I was the only female journalist in the joint.
Pushy camera guys and their interloping tripods were immovable as Lincoln on the memorial steps in the front spots. I was relegated to the back. Until I reminded myself that this was my town and when one of the camera guys was forced to go move his car to make room for Snoop.
I shimmied into his place.
There is a lot of shop talk that happens when reporters are waiting to capture the big reveal and I had the chance to ask Jim Buchanan, President/CEO and managing partner of Emerald Haze about how he had come to know Snoop.
"I have been in the music business for many years and we have always had mutual friends. Now we have aligned business goals and the potential for a long future working together."
All the chatter ceased when the door opened and Snoop's manager rolled in (a younger and slimmer version of James Earl Jones) on a glowing neon blue hover craft type device wearing a "don't f-with me" expression in spite of sweat pants, a chocolate colored fur coat, a backpack the size of toddler.
He slow rolled toward the press gallery like a human cyborg, my eyebrows raised, I felt the skin crinkle around the corners of my eyes, and a wide smile eased across my face, slowly, like hard butter melting fast in the microwave: I knew I was in for something, unexpected.
"How is he controlling that thing" I asked the cameraman next to me, referring to his ability to move around wherever he wanted, hands free.
He shrugged his shoulders and wore a bewildered smile like cave people seeing fire for the first time when the door opened and Snoop walked in wearing a comfy grey sweat suit, signature shades and that chill smile.
The cameraman shouted out a question, "How do you like being in Seattle?"
"Seattle's like a second home. I love the culture and experience, the vibe. It's like my cousin. And I have a relationship with Emerald Haze. We have a brotherhood and I'm coming to the best spot. I was here at the grand opening, it was fresh and is a great location. They take care and are great caregivers."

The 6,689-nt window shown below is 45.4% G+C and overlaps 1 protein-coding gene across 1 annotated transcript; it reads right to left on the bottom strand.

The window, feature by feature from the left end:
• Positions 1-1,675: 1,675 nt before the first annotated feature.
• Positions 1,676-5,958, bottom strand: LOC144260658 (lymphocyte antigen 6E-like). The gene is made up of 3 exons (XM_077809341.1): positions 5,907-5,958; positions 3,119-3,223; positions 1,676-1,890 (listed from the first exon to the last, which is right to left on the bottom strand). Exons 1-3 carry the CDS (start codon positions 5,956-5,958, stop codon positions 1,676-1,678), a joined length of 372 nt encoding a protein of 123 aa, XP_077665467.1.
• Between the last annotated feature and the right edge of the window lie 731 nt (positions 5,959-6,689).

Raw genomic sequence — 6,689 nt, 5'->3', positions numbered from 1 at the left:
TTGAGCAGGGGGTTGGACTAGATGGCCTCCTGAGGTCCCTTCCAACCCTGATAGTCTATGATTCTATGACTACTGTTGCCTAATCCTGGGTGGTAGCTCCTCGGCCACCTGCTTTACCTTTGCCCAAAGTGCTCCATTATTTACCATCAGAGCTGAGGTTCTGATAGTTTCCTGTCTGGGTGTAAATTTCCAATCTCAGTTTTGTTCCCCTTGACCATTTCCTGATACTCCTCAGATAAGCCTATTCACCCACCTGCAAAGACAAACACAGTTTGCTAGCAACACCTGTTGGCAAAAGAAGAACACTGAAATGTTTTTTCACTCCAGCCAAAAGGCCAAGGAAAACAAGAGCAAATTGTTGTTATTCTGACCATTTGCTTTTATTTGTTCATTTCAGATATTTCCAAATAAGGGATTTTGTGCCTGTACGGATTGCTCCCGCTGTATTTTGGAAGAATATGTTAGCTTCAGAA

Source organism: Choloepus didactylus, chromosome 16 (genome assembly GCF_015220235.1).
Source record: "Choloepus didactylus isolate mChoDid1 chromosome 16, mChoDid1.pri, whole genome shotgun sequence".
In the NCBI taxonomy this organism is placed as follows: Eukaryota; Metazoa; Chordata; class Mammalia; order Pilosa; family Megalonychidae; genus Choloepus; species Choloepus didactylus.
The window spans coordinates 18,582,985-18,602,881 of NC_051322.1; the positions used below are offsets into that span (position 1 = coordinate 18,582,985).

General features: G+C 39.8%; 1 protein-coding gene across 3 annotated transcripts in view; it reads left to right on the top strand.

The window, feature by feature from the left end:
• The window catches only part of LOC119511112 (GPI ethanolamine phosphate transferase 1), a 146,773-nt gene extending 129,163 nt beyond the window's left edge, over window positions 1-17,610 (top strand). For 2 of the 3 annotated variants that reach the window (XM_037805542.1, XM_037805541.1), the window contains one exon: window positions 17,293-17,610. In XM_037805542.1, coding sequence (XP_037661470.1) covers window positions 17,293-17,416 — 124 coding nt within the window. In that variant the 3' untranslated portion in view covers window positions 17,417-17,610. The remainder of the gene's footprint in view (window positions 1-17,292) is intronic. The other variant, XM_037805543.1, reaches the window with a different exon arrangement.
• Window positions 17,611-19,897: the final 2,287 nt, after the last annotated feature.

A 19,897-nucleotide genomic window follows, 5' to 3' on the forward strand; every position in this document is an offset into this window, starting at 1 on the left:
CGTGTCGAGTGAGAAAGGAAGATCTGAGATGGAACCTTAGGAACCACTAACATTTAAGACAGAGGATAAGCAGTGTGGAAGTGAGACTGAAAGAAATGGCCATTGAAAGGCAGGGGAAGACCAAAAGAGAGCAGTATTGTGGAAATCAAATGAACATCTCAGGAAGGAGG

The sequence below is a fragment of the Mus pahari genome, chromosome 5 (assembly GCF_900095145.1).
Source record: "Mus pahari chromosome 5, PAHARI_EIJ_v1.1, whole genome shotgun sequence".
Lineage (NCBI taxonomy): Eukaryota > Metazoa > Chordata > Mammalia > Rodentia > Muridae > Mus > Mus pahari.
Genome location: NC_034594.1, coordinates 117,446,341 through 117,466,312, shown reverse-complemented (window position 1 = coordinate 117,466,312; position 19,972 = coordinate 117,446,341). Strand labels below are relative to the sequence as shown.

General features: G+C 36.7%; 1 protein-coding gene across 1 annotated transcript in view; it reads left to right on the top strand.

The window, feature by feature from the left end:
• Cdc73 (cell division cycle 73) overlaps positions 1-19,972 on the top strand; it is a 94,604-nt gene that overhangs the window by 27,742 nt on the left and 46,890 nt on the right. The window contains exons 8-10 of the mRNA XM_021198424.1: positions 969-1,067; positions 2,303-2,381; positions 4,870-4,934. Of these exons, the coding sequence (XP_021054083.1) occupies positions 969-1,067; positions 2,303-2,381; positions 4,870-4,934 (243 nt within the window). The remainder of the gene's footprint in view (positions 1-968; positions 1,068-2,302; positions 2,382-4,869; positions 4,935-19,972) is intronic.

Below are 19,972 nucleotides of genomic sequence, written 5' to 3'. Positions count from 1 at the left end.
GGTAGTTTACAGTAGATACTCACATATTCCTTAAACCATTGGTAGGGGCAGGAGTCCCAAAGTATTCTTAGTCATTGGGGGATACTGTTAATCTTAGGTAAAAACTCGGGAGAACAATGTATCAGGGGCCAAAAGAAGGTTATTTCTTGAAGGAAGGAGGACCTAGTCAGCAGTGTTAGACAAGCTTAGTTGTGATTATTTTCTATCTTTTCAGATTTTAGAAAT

Snoop talked about Merry Jane, a new digital media business launched by Snoop that focuses on pot culture: news, business, politics and health.
And Leafs by Snoop, his new brand of cannabis products.
"Leafs By Snoop is truly the first mainstream cannabis brand in the world and proud to be a pioneer, I've been on the forefront for over 20 years. I'm happy for the movement and I'm pleased where it's going. Falling in line and making it easier to live a better life and help out the community."
Snoop finished the interview with, "I'm an upbeat guy. I love to make people have a great time. Especially in these times, I like to bring the party wherever we go."
There was no trace of the superstar egomaniac.
His sound-bytes weren't political spin, they could have been lyrics.
When asked about the legalization of marijuana, he simply said, "Times are changing...it's about what's right, right now."
I left as the camera guys were still clamoring for shots of Snoop at every angle. I walked away feeling like I had gotten what I came for as I walked passed hundreds of fans waiting to meet Snoop.
Snoop's list of accomplishments are staggering. And yet, he appears to have evolved while staying true to who he is and where he came from.
For me, Snoop transcends the whole legalized pot debate. For all intents and purposes he has achieved what so many of us are striving for every day...authenticity and that inspires me and that's what I was there to write about.